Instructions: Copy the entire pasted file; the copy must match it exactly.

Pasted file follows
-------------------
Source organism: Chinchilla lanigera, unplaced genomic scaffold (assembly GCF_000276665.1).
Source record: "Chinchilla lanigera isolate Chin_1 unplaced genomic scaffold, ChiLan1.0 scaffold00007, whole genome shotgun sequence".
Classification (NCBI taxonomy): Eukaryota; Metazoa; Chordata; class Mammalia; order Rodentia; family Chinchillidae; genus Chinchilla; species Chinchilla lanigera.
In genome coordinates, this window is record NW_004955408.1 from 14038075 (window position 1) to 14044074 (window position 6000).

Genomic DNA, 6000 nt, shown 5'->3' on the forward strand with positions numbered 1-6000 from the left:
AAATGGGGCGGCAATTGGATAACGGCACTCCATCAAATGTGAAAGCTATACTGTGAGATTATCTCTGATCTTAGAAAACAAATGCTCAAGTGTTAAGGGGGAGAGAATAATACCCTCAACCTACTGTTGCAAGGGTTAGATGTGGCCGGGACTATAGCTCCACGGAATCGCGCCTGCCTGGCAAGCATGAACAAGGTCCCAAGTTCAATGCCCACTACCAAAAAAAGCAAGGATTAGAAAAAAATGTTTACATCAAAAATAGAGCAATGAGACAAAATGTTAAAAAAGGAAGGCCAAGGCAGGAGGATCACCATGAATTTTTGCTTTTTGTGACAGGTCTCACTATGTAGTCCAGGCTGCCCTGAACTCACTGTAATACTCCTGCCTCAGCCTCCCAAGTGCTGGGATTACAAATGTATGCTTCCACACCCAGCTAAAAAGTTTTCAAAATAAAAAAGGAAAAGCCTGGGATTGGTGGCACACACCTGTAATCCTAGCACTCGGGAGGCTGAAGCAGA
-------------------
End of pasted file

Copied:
Source organism: Chinchilla lanigera, unplaced genomic scaffold (assembly GCF_000276665.1).
Source record: "Chinchilla lanigera isolate Chin_1 unplaced genomic scaffold, ChiLan1.0 scaffold00007, whole genome shotgun sequence".
Classification (NCBI taxonomy): Eukaryota; Metazoa; Chordata; class Mammalia; order Rodentia; family Chinchillidae; genus Chinchilla; species Chinchilla lanigera.
In genome coordinates, this window is record NW_004955408.1 from 14038075 (window position 1) to 14044074 (window position 6000).

Genomic DNA, 6000 nt, shown 5'->3' on the forward strand with positions numbered 1-6000 from the left:
AAATGGGGCGGCAATTGGATAACGGCACTCCATCAAATGTGAAAGCTATACTGTGAGATTATCTCTGATCTTAGAAAACAAATGCTCAAGTGTTAAGGGGGAGAGAATAATACCCTCAACCTACTGTTGCAAGGGTTAGATGTGGCCGGGACTATAGCTCCACGGAATCGCGCCTGCCTGGCAAGCATGAACAAGGTCCCAAGTTCAATGCCCACTACCAAAAAAAGCAAGGATTAGAAAAAAATGTTTACATCAAAAATAGAGCAATGAGACAAAATGTTAAAAAAGGAAGGCCAAGGCAGGAGGATCACCATGAATTTTTGCTTTTTGTGACAGGTCTCACTATGTAGTCCAGGCTGCCCTGAACTCACTGTAATACTCCTGCCTCAGCCTCCCAAGTGCTGGGATTACAAATGTATGCTTCCACACCCAGCTAAAAAGTTTTCAAAATAAAAAAGGAAAAGCCTGGGATTGGTGGCACACACCTGTAATCCTAGCACTCGGGAGGCTGAAGCAGA